“I’m so sorry, young ladies, young gentlemen, but Ercolo made a mistake in offering you this table. He is new here, and you must forgive him for his error. I’m afraid this table is reserved for another party, some of my regular customers who reserve this table every Wednesday. Would you mind moving? – there is a lovely little alcove off to the side, quite private, and it will be my pleasure if you will accept your drinks “ – he gestured at our waters and juices – “complimentary and on the house.”
“Of course,” I said, and started to rise.
“J-j-just a moment,” Kieran interrupted. “I d-don’t think Ercolo made a m-mistake. I was n-next to him and saw the p-p-plan. This t-table was d-definitely f-f-free. All evening.”
I glared at Kieran, and I think Siân did too. Fancy making such a fuss, and the confrontation was bringing out his stammer, too.
“I’m sure you’re right about the plan, sir, but this is a regular booking. Every Wednesday. Being new, Ercolo just didn’t know to enter it on the booking sheet.”
“Ah, that explains it,” said Kieran. “Of c-c-course we will m-m-move and thank you for your k-k-kind offer of c-c-complimentary drinks and s-s-starters.”
I think my mouth dropped open. Quiet, Kieran. He gave the owner such a look, blatantly daring him to challenge. The owner hesitated only a moment, though, before nodding, and saying ‘of course’.
So Kieran nodded his agreement, stood and gestured to the owner to lead us to our alcove.
The alcove was certainly private – we couldn’t really see much of the restaurant, and it felt a bit cramped. I thought it would be really nice for a couple, but a foursome was a bit claustrophobic. Maybe I wasn’t quite used to the extra four inches on the new body.
We settled down quickly enough, and Ercolo brought us fresh drinks and our starters – all, he assured us, on the house.
“So what was all that about?” I asked, when we were all alone. “It was an honest mistake, and you extorted free starters out of that poor man.”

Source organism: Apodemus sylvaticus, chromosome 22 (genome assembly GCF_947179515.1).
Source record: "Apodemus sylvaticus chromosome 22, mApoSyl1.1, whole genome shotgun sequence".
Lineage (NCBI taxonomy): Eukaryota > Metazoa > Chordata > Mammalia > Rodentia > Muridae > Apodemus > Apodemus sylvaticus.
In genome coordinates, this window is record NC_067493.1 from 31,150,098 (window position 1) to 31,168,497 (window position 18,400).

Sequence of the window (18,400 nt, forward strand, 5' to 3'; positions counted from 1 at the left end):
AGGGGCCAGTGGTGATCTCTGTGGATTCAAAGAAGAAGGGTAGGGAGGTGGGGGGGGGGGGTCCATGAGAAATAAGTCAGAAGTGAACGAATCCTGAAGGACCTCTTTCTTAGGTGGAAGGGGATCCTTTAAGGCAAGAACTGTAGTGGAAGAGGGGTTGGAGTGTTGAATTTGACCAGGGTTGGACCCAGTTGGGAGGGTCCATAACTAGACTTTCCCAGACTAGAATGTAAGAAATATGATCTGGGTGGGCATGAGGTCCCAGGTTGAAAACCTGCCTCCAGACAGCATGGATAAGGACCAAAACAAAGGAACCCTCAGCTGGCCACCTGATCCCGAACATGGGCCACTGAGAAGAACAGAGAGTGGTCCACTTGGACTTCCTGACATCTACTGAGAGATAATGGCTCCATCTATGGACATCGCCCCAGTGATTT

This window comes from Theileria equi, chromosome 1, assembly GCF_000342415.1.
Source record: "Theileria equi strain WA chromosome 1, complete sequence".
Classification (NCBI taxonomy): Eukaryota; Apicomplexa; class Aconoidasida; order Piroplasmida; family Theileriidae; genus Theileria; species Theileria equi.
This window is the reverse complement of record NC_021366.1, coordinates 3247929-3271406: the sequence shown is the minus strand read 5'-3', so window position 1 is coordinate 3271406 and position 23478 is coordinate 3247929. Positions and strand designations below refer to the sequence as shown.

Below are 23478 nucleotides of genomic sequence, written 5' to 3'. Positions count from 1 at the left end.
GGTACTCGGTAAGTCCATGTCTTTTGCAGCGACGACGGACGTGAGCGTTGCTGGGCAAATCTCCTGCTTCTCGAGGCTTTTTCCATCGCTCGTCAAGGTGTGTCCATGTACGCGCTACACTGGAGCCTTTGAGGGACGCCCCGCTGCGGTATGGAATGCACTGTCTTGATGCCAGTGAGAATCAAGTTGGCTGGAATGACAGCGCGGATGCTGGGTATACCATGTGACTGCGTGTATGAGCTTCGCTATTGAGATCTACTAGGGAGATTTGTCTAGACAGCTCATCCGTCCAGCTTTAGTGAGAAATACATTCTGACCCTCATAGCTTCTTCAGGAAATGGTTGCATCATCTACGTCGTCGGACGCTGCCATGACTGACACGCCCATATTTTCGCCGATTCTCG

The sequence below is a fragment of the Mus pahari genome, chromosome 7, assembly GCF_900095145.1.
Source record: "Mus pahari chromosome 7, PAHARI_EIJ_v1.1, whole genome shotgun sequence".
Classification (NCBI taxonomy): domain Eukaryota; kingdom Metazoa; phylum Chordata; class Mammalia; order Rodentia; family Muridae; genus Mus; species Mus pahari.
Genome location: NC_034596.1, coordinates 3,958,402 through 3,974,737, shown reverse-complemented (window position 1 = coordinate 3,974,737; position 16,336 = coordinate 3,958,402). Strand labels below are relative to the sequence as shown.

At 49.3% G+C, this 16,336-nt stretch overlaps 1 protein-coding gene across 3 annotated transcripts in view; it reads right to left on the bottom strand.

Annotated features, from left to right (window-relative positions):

“That poor man, as you call him, was a poor liar,” Kieran replied, his stammer now gone. “One of his customers put him up to it. I overheard a little bit of what was said. The gist of it was that we’re all mekkers – excuse my French, ladies – and ‘our sort’ shouldn’t be allowed to eat with decent folk, let alone be given one of the best tables in the house. I didn’t hear the rest, but I imagine she’s the sort who can organise a boycott and close this place down if she chooses. And that poor man knows it. I just squeezed a little on the starters to let him know I knew what was going on.”
That rather took the shine off the evening. Still, the main course, when it arrived, was delicious, and so were the desserts. I think we all took a perverse pleasure in going to the loo more often than we really needed, just because it meant walking past the diners by the window – our old table was still empty – but they weren’t above making a few snide comments as we passed…
“… they can’t taste food, you know. Not really…”
“… cheek of it. Pretending to be human …”
“… waste of good food. Kitchen scraps, or just sugar solution …”
“… a member of Humanity First for years, you know …”
“… lights are on, but there’s nobody home …”
It wasn’t a very nice atmosphere, actually. Nobody wanted to stay for coffee, and anyway, John and Kieran were starting to look at their watches – they had trains to catch.
* * *
We walked back to the station as couples. John and I walked behind, whispering so Kieran and Siân wouldn’t hear.
I was almost crying. Some of it was anger, anger at the bigots who’d managed to spoil our evening. Some of it was shame, shame that I wasn’t flesh and blood. Some of it was frustration and jealousy, because I could see Kieran and Siân in front of us, and they were close, and it wasn’t a huge leap to imagine them together, making love.
Don’t get me wrong, Mister Zog. I love them both dearly and I really hope they do end up skin-to-skin someday. I hope they feel the ecstasy of souls and bodies blending. I wouldn’t want to diminish what they might experience together. I’m just a little bit … jealous of what I may never understand.
* * *
John and I had a moment to talk at the ticket barrier.
“I’m coming to visit you on Saturday.”
“You’ll be there, won’t you? Just nod. Good. I’ll see you then. Now kiss me, then go catch your train.”
It was a good kiss. The best yet. Perhaps we would do better on Saturday, though.
William Campbell Powell was born in 1958 in Sheffield, but grew up in and around Birmingham. He was educated at King Edward’s School, Birmingham, and gained a scholarship to Clare College, Cambridge to study Natural Sciences. Leaving Clare College in 1980 with a BA in Computer Science, he entered the computer industry, which is where he has been ever since.
William has been writing since 2002, experimenting with various genres, but he is most at home with Science Fiction, Historical Fiction and fiction for Young Adults.